Recently, I read an article by Khoi Vinh, entitled iPad Magazines Go to ’11, expounding on the failure of digital magazines. He suggested the problem is in the glossy presentation layer of the content.
Let’s not be duped into this, again. People love “glossy”. It’s why we pick the iPhone interface over any of its predecessors. Palm had been making quality, smart phones for decades before the iPhone’s release. It was the quality of the graphics, the glossy candy goodness of it all paired with the fully functioning smart phone that finally pushed it over the edge into mass WANT.
When it comes to magazines, we love rich photography and graphics. Editors have been aware of this for decades. They know what sells, and what sells is engrossing graphics. The aesthetics change from audience to audience, and from decade to decade but they serve a purpose. In our research for Mag+2, we discovered that the visual storytelling is as important, if not more important, that the text. It clues people into what they want to read, and also makes the story so much more engaging. It draws people through the magazine, and in general, readers spend more time with the visual stories at the beginning of the magazine, than the straight text at the back. It’s true that when we focus on reading a long-form article we want as little noise as possible, but even there, sometimes infographics are more successful in communicating content than text.
The problem is not that the editors are focusing on rich, visual graphics. The problem is the lack of functionality. People don’t just read their favorite magazines, they use them. Magazines are shared, saved, and used. All kinds of articles are torn out or photocopied; corners of interesting articles are dog eared and put on a shelf just for future use in case they somehow remember what issue that great article was in.
Current digital magazines have not yet tackled this problem.
Print magazines have acknowledged and tried to embraces this behavior. They don’t really have to do anything to enable it – I can physically tear or dogear or scan or sticker all I want – but yet they have taken steps to ensure this activity.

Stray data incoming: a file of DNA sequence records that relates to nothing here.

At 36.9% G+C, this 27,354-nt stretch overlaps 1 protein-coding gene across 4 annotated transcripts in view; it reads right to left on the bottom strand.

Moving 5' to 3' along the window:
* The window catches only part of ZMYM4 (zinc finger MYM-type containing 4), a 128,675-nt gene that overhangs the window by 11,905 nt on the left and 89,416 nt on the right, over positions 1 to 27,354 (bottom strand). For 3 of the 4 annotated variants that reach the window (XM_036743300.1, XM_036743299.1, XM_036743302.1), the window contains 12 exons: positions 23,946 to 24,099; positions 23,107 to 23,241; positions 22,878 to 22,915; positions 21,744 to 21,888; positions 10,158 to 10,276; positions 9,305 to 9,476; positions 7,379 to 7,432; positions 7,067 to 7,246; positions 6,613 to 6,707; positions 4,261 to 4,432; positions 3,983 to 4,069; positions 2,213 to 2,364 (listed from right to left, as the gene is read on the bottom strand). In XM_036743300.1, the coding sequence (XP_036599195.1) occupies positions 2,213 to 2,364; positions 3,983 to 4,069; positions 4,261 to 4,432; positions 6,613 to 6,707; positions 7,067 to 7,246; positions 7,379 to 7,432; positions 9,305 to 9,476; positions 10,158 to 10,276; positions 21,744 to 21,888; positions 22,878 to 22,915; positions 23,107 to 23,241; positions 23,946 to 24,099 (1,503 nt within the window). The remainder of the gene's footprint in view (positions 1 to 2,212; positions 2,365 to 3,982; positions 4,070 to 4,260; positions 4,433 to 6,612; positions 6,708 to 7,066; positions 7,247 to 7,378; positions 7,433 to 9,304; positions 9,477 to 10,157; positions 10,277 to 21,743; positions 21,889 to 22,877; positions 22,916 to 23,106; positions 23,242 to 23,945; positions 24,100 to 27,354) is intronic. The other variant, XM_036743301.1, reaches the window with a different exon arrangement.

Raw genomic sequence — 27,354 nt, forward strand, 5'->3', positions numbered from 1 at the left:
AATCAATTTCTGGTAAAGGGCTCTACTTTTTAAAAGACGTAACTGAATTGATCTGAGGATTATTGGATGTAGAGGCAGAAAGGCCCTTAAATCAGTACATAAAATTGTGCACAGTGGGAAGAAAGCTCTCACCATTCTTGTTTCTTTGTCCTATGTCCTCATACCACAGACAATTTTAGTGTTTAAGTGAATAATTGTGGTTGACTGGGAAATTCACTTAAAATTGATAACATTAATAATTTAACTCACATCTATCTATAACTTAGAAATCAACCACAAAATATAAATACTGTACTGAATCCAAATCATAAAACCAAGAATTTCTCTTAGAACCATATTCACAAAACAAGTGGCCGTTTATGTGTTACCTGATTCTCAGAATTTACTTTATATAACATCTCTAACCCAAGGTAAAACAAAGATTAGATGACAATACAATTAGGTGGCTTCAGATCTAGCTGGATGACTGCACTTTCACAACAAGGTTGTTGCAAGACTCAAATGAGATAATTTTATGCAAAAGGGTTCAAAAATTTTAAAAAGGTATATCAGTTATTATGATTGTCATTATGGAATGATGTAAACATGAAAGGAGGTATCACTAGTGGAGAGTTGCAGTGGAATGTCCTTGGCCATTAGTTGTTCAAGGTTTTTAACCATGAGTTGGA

Mail in subscription cards, more than any one individual could use, because you might give your magazine to your friend.
Enabling organization of torn out articles:
Digital magazines give us an opportunity to push this even further. They are already apps, right? I should be able to do all those things I do with my current magazines, only better, faster, and with way more ease. I should be able to instantly tag, share/email, bookmark, rip out and organize my tear sheets. I should be able to look only at the things I’ve saved, regardless of their source.
This is not to say I think the Flipboard model is the future. I love Flipboard. It is a great aggregator of content. However, in doing the research on magazines, specifically talking to people who really do enjoy print magazines, we found that magazines are appealing because they are curated. The fact that the reader can rely on a trusted advisor (read: editor) to compile and deliver information on a given topic is a relief. They don’t have to go out and gather the sources, someone else did. Also, they like to see content presented in an orchestrated order. This method of delivery is innately satisfying. Additionally, readers appreciate that the content is not going to change from when they first sit down to read the magazine til they finally finish with it. The fact that in our rapidly-moving society something stays inert is reassuring and comfortable. People rely on magazines as an opportunity to tune out, as Bonnier calls it “Quiet mode.”
I know many of the publishers are working on the functionality issue. I’m excited to see what happens. In the meantime, we’re playing over here at Kicker Studio with some concepts on how it should be done. I hope I get to show you that soon.